Financial institutions across the world have paid $26bn (€22bn) in fines for failures in money laundering and customer verification, and sanctions since the global financial crash, a new report has found.
Dublin-headquartered financial data management firm Fenergo found the US accounts for nearly 44% of all global regulatory anti-money laundering and so-called know-your-customer fines, yet almost 91% of the total value at over $23.5bn.
Separately, Central Bank statistics show the Irish watchdog has imposed 121 fines, totalling €63.9m, since 2007.
The Central Bank imposed no monetary penalties on any firm in 2006, and only €5,000 in 2007.
However, 10 firms were fined €3.69m in 2008, and it reached a high in 2016 when nine firms were fined over €12m.
Fines in relation to money-laundering breaches in the Republic have totalled over €12m since the Anti-Money Laundering (Criminal Justice Act) of 2010.
Europe overall has imposed 83 fines, totalling $1.7bn, with the majority being imposed by the UK‘s Financial Conduct Authority, found the Fenergo report.
It found that $204m in fines was imposed by the UK watchdog in 2017, the highest yield by far of the last decade.
Asia Pacific regulators have levied 79 fines, worth almost $609m, since 2011.
Fenergo said the Middle East still lags behind other regions for financial enforcement, recording just $9.5m in the last 10 years.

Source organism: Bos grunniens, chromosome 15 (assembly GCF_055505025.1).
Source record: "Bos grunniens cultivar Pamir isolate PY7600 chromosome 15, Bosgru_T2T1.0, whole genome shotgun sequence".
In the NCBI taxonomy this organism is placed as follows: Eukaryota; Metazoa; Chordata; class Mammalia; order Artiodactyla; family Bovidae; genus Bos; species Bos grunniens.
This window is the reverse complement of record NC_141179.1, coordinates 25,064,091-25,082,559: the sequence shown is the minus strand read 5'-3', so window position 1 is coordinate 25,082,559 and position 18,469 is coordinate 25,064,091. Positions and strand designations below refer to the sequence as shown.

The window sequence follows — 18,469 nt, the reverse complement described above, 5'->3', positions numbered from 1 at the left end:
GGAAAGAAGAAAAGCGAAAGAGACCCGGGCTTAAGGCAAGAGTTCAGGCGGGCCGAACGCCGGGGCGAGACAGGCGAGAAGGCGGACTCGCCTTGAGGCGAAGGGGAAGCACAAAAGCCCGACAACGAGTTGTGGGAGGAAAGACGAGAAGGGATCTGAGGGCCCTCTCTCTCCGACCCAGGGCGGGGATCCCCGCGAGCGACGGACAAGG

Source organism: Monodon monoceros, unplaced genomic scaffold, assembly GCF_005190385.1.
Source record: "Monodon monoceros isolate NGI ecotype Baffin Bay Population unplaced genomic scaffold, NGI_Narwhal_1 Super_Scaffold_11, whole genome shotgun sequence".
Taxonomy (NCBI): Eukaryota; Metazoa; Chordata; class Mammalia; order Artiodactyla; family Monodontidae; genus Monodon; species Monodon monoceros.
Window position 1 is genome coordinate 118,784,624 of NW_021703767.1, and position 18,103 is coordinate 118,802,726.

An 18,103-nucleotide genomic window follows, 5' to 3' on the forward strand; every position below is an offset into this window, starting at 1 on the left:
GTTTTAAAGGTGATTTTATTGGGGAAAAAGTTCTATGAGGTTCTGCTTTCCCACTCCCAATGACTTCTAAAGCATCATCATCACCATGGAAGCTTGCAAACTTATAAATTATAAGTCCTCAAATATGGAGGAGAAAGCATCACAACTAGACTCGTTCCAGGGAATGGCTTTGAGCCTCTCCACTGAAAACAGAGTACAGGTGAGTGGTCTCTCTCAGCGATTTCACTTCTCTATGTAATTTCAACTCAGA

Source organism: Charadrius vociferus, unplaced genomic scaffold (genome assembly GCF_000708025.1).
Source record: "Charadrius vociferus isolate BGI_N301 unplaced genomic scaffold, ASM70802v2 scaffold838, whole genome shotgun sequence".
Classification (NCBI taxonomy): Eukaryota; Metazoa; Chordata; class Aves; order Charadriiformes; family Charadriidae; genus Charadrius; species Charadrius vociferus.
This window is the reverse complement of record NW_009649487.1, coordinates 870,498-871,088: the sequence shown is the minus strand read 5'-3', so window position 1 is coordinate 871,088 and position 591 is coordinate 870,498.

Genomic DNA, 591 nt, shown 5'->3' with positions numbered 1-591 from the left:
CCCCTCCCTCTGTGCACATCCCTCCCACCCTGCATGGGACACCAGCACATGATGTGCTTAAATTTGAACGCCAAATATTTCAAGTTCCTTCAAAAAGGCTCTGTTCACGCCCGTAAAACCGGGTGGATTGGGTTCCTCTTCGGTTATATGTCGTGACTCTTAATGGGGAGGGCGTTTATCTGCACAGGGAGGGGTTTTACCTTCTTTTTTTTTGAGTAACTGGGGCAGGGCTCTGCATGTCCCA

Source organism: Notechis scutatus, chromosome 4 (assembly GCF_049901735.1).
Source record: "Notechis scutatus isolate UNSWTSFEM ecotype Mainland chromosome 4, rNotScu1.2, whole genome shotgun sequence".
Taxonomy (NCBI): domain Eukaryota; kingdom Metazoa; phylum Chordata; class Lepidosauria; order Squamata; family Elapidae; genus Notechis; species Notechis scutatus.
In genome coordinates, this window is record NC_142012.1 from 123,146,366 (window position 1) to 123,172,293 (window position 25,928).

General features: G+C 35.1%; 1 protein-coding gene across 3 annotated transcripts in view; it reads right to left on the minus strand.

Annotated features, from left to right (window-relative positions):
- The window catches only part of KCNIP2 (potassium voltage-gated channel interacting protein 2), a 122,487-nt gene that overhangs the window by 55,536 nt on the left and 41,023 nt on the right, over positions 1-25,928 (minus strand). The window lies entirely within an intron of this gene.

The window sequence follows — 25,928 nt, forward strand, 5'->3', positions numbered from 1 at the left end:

The US Department of Justice is the most punitive regulator in the world when it comes to imposing financial penalties for non-compliance, according to the Fenergo report.
The department levied half of the global fines and sanctions for anti-money laundering failures at nearly $14bn, followed by the New York Department of Financial Services at $3.6bn.
US regulators have hit foreign banks hard, said Fenergo, imposing fines on European banks nearly five times that imposed against US banks.
Over $11.5bn in fines was imposed in 2015, making it the most punitive of the past decade. The highest single fine ever levied against a bank by one regulator, at $8.9bn, was imposed on French giant BNP Paribas in 2015, by US authorities, for sanctions violations.
Fenergo director of global regulatory compliance Laura Glynn said: “Up until now, the focus of regulators had been on the US and European markets. However, we are now witnessing regulators in Asia Pacific and the Middle East markets becoming more proactive in their supervisory efforts.”